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1 Flavia  Fri, Jun 28, 2013 9:48:08pm

Ok, fine! (Oh, were we supposed to scream about this? The only thing wrong with polygamy is when it is forced on young girls (& young men are done out of possible wives because of it). Which is not “polygamy”, per se, but child abuse & pedophilia).

2 Tigger2005  Fri, Jun 28, 2013 11:53:27pm

Actually he’s right…I can’t really think of any rational argument against polygamy. But it doesn’t make any sense to rail against polygamy and bigamy together, because if polygamy were legal there wouldn’t be such a thing as bigamy. However, a very strong and logical argument can be made against marrying another person without the knowledge or consent of your current spouse.

3 Jayleia  Sat, Jun 29, 2013 3:50:03am

Gohmert…is…right…and I can’t believe I said those words. He’s still wrong.

There is nothing intrinsically wrong with polygamy or polyandry…as long as all parties involved are capable of giving fully-informed, valid consent to the marriage.

(which means no kids, no inanimate objects, no animals, no surprises)

4 Sol Berdinowitz  Sat, Jun 29, 2013 4:20:06am

The arguments against bigamy or polygamy are simply this: women were (and still often are) not equal partners in a marriage, they are the party that is “bartered”.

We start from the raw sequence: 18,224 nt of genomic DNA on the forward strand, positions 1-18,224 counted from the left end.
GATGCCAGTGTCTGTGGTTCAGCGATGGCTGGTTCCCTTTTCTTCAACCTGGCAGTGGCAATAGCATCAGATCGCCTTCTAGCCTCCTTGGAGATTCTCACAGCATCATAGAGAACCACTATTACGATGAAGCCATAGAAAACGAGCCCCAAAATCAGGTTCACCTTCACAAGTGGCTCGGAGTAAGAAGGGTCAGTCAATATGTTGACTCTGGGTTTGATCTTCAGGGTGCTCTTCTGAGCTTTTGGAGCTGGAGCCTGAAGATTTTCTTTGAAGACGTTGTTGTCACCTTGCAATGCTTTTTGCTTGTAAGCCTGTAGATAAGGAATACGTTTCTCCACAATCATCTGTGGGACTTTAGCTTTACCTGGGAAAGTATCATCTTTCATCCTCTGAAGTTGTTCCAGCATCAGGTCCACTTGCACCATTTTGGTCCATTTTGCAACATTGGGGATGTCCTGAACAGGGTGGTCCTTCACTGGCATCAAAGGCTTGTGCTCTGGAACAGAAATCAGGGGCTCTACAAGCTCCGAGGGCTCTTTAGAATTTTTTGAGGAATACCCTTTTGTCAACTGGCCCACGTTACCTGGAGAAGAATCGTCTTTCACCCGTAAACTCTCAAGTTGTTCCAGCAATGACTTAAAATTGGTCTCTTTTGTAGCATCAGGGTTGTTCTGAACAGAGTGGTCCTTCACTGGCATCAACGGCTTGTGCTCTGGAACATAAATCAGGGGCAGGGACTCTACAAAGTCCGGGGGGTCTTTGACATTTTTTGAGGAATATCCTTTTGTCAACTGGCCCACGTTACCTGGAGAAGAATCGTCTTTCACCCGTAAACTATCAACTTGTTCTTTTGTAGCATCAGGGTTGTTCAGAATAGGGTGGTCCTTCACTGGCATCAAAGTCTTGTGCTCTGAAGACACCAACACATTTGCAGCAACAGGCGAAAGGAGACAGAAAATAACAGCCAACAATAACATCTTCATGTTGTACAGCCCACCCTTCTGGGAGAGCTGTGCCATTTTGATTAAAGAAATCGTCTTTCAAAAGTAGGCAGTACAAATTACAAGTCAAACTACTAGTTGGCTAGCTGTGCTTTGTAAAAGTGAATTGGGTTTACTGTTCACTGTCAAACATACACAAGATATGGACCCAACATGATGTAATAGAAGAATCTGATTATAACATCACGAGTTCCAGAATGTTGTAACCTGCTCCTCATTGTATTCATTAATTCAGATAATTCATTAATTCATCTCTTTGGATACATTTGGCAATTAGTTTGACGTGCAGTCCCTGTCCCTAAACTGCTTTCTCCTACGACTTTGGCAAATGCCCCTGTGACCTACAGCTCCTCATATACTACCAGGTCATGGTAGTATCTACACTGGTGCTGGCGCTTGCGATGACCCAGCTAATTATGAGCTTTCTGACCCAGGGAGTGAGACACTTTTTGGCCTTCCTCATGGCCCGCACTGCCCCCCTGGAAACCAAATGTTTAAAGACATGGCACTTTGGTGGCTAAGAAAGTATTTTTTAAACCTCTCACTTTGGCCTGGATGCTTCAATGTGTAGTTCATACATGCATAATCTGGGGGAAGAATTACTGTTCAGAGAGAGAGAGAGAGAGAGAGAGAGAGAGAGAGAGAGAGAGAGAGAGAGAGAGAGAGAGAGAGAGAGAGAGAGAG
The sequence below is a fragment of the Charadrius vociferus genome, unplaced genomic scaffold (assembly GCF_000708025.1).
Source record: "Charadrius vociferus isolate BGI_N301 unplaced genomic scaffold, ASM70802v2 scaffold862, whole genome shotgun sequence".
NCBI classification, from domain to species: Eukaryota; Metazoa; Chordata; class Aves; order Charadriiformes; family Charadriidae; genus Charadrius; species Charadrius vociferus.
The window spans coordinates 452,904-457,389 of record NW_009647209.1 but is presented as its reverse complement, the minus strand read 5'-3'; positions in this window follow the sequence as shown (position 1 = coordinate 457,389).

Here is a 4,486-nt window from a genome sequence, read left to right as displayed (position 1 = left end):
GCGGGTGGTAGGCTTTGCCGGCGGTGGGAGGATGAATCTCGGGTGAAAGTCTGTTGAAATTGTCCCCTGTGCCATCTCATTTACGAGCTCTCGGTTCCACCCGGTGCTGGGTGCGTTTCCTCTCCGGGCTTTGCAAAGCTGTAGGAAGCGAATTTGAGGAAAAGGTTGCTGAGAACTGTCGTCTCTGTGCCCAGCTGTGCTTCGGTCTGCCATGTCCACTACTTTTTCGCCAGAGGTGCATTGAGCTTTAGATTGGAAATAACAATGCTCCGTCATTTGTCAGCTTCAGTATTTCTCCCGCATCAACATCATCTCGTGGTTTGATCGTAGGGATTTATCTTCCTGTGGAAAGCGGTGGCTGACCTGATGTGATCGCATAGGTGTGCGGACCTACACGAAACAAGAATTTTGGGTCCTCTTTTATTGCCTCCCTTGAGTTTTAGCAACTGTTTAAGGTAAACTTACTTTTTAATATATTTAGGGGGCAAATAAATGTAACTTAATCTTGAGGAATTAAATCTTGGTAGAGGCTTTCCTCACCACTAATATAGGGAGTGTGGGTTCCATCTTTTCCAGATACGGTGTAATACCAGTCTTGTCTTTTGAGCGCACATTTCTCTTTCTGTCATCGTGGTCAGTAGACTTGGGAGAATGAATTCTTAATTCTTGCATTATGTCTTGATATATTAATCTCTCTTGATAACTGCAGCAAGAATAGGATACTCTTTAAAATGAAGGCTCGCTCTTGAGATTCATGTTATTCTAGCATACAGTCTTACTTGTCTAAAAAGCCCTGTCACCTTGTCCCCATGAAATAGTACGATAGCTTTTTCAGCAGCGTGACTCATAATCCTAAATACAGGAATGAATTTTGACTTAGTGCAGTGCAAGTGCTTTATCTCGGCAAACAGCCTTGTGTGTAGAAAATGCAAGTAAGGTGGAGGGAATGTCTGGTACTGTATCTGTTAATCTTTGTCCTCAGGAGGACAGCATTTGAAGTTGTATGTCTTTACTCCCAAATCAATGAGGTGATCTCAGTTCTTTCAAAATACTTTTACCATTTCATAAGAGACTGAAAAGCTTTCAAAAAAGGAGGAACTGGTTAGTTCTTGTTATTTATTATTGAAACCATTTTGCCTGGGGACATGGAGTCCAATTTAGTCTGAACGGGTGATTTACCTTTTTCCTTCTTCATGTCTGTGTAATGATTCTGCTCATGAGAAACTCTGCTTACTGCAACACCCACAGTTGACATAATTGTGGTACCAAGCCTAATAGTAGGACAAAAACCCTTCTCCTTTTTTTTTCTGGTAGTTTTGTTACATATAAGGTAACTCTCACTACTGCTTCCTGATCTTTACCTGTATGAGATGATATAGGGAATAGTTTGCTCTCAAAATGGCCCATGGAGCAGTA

5 Skip Intro  Sat, Jun 29, 2013 7:35:32am

re: #4 Sol Berdinowitz

The arguments against bigamy or polygamy are simply this: women were (and still often are) not equal partners in a marriage, they are the party that is “bartered”.

Exactly. It’s solely a one way street, with only the man allowed to have his harem.

Still, the real reason I posted this is that I’ve always wanted to use that picture of Louie.

6 aagcobb  Sat, Jun 29, 2013 7:47:00am

You know someone doesn’t have a good argument concerning an issue like ssm when they resort to the slippery slope to argue against something else instead. The reality is that the legal argument for requiring the federal government to recognize state sanctioned ssm has NOTHING to do with the constitutionality of polygamy bans. There is no equal protection argument because people aren’t prohibited from marrying someone they are compatible with; they just can’t be married to more than one at a time. Polygamy bans only have to pass the rational basis test to survive constitutional scrutiny, which is easy. The state has an interest in protecting an original spouses’ and his/her children’s right to the financial and emotional support of the other original spouse, and the state has an interest in preventing the societal instability which could be caused by wealthy, older men building large harems leaving an imbalance in the ratio of single women to single men. So, whether or not polygamy should be banned is a policy issue which can fairly be debated and regulated accordingly, but it is not a constitutional issue.

7 Blue Point  Sat, Jun 29, 2013 10:33:43am

Gohmert is the Poster Child for Crib Neglect. And Birth Control.

8 Ace-o-aces  Sat, Jun 29, 2013 1:24:02pm

Whenever I hear this argument about gay marriage leading to polygamy, I always think back to this passage from Around the World in 80 Days for some reason:

When the Mormon had recovered his breath, Passepartout ventured to ask